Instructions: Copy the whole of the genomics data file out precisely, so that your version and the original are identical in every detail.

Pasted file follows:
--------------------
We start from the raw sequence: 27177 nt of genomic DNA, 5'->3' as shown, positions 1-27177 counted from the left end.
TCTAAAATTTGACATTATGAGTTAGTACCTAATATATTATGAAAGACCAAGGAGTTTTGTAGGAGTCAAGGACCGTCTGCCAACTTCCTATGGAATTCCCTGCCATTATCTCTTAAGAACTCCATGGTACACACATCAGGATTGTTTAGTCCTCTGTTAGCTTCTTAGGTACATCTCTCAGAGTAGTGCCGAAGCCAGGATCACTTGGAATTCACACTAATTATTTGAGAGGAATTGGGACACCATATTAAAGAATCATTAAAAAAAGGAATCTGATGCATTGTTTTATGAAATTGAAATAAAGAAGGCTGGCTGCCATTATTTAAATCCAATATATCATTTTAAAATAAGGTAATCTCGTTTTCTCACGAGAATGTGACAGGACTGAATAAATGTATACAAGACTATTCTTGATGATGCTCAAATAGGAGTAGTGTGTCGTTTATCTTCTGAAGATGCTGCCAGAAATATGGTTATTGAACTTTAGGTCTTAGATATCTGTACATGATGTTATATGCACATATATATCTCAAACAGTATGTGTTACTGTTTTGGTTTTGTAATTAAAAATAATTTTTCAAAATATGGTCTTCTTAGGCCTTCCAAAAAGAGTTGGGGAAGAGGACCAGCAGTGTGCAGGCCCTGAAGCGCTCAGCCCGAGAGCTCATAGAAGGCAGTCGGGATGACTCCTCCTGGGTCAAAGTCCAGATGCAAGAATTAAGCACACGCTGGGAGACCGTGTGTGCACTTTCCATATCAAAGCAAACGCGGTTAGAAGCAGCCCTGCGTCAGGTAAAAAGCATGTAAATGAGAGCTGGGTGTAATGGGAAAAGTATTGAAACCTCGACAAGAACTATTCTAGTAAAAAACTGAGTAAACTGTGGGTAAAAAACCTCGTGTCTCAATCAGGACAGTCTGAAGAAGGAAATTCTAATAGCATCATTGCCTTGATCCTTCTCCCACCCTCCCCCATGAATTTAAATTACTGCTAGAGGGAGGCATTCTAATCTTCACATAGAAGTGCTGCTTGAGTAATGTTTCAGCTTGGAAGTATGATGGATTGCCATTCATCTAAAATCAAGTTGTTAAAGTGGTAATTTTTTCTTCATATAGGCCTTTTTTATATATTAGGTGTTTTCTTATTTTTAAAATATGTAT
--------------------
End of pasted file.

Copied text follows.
We start from the raw sequence: 27177 nt of genomic DNA, 5'->3' as shown, positions 1-27177 counted from the left end.
TCTAAAATTTGACATTATGAGTTAGTACCTAATATATTATGAAAGACCAAGGAGTTTTGTAGGAGTCAAGGACCGTCTGCCAACTTCCTATGGAATTCCCTGCCATTATCTCTTAAGAACTCCATGGTACACACATCAGGATTGTTTAGTCCTCTGTTAGCTTCTTAGGTACATCTCTCAGAGTAGTGCCGAAGCCAGGATCACTTGGAATTCACACTAATTATTTGAGAGGAATTGGGACACCATATTAAAGAATCATTAAAAAAAGGAATCTGATGCATTGTTTTATGAAATTGAAATAAAGAAGGCTGGCTGCCATTATTTAAATCCAATATATCATTTTAAAATAAGGTAATCTCGTTTTCTCACGAGAATGTGACAGGACTGAATAAATGTATACAAGACTATTCTTGATGATGCTCAAATAGGAGTAGTGTGTCGTTTATCTTCTGAAGATGCTGCCAGAAATATGGTTATTGAACTTTAGGTCTTAGATATCTGTACATGATGTTATATGCACATATATATCTCAAACAGTATGTGTTACTGTTTTGGTTTTGTAATTAAAAATAATTTTTCAAAATATGGTCTTCTTAGGCCTTCCAAAAAGAGTTGGGGAAGAGGACCAGCAGTGTGCAGGCCCTGAAGCGCTCAGCCCGAGAGCTCATAGAAGGCAGTCGGGATGACTCCTCCTGGGTCAAAGTCCAGATGCAAGAATTAAGCACACGCTGGGAGACCGTGTGTGCACTTTCCATATCAAAGCAAACGCGGTTAGAAGCAGCCCTGCGTCAGGTAAAAAGCATGTAAATGAGAGCTGGGTGTAATGGGAAAAGTATTGAAACCTCGACAAGAACTATTCTAGTAAAAAACTGAGTAAACTGTGGGTAAAAAACCTCGTGTCTCAATCAGGACAGTCTGAAGAAGGAAATTCTAATAGCATCATTGCCTTGATCCTTCTCCCACCCTCCCCCATGAATTTAAATTACTGCTAGAGGGAGGCATTCTAATCTTCACATAGAAGTGCTGCTTGAGTAATGTTTCAGCTTGGAAGTATGATGGATTGCCATTCATCTAAAATCAAGTTGTTAAAGTGGTAATTTTTTCTTCATATAGGCCTTTTTTATATATTAGGTGTTTTCTTATTTTTAAAATATGTAT